Milton Glaser Shares Wisdom

“To Inform and Delight” was a very fascinating documentary because I felt like I could relate to Glaser. As a public relations major, I am confident in my ability to communicate and draw connections with other people. I have always defined myself as artistically challenged and therefore assumed that I couldn’t empathize or understand the work of graphic designers beyond simply being visually captured. I have realized that this course demands I discover an artistic and visual way to express myself and as I watched Glaser work with his students, he made me understand that design and the theories of design extend far beyond the margins on a page. Glaser’s students discussed many of the ways they were challenged both as artists and individuals in his courses. The projects he worked on and assigned were not completed to meet a requirement or deadline. He admitted that much of his work was done for different organizations and companies and he wished he produced work for himself more often. However, Glaser clearly communicated to his students and audience that any product or work of design is an individual’s civil responsibility to society. Glaser described design as a contribution and form of expression. One of his students in the documentary explained that she felt pressure as a designer to communicate someone’s true message or story with thought and intention. She described it as a heavy responsibility that provides her with an opportunity to make a social contribution.

The way Glaser associates design with social responsibility helped me realized that although I may not be able to draw well or envision a unique design the minuet I sit down to sketch, the reason we call it art is because when people look at your work, it stimulates a response and contributes something to your community. For example, the I heart New York design is not an extravagant or inconceivable idea that only professionals could come up with. The simplicity and clarity allowed for an entire city and eventually the entire world to identify with. It raised the morale of the city, the morale New Yorkers, and enticed people to love it as well. From a public relations perspective, the design is brilliant because it communicates something that everyone can understand.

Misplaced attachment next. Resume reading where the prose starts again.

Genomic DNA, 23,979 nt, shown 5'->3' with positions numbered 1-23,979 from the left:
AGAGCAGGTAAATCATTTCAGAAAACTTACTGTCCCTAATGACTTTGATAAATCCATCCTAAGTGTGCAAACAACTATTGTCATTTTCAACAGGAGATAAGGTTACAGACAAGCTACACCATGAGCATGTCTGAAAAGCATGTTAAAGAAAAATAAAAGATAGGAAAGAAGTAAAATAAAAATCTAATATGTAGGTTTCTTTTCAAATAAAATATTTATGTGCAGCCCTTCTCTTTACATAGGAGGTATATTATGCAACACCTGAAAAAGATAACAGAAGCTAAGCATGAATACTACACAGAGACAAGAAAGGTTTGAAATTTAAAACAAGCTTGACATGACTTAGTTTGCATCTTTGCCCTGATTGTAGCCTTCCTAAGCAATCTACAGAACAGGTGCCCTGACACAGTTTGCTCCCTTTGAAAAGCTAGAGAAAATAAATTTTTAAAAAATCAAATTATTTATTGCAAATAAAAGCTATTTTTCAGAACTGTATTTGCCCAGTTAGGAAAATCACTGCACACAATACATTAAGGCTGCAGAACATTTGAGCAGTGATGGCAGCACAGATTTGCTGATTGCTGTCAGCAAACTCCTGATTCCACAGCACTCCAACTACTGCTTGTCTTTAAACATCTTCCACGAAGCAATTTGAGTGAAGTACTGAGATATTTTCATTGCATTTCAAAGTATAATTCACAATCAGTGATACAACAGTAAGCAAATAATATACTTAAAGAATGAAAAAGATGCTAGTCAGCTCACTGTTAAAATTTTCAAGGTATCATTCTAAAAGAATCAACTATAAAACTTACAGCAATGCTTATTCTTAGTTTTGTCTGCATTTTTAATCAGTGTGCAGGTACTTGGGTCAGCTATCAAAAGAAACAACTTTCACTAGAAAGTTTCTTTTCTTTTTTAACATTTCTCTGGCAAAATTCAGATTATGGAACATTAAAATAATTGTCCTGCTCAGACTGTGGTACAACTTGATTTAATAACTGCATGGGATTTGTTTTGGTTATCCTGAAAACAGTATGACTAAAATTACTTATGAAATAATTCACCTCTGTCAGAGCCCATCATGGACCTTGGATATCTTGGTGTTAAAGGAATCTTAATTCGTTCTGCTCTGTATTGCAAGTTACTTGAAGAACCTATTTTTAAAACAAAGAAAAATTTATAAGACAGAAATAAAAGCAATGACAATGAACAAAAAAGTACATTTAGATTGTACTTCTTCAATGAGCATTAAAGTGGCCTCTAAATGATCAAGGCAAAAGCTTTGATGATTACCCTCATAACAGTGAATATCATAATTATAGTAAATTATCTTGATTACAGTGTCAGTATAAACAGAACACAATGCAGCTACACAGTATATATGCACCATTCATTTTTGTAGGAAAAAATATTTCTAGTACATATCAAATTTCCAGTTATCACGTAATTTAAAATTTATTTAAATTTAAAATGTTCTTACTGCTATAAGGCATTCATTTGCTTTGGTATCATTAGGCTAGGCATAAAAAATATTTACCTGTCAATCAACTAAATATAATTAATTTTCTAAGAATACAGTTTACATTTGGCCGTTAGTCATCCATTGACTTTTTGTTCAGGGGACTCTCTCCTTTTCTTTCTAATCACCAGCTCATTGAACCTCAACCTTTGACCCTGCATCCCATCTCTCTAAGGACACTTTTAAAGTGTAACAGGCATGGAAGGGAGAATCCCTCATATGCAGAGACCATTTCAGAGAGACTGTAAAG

I think Glaser delivered wisdom in all of his work and interaction with students. He challenged them to take on the social responsibility of having something worthy to say and then executing it. There is wisdom in a well-thought out concept and the execution of my work will improve with practice. For the remainder of this class, every time I feel stuck or “artistically challenged”, I will to refer to the I heart New York design and remember that revolutionary designs were often times as simple as three letters and a heart.

Danielle Hay

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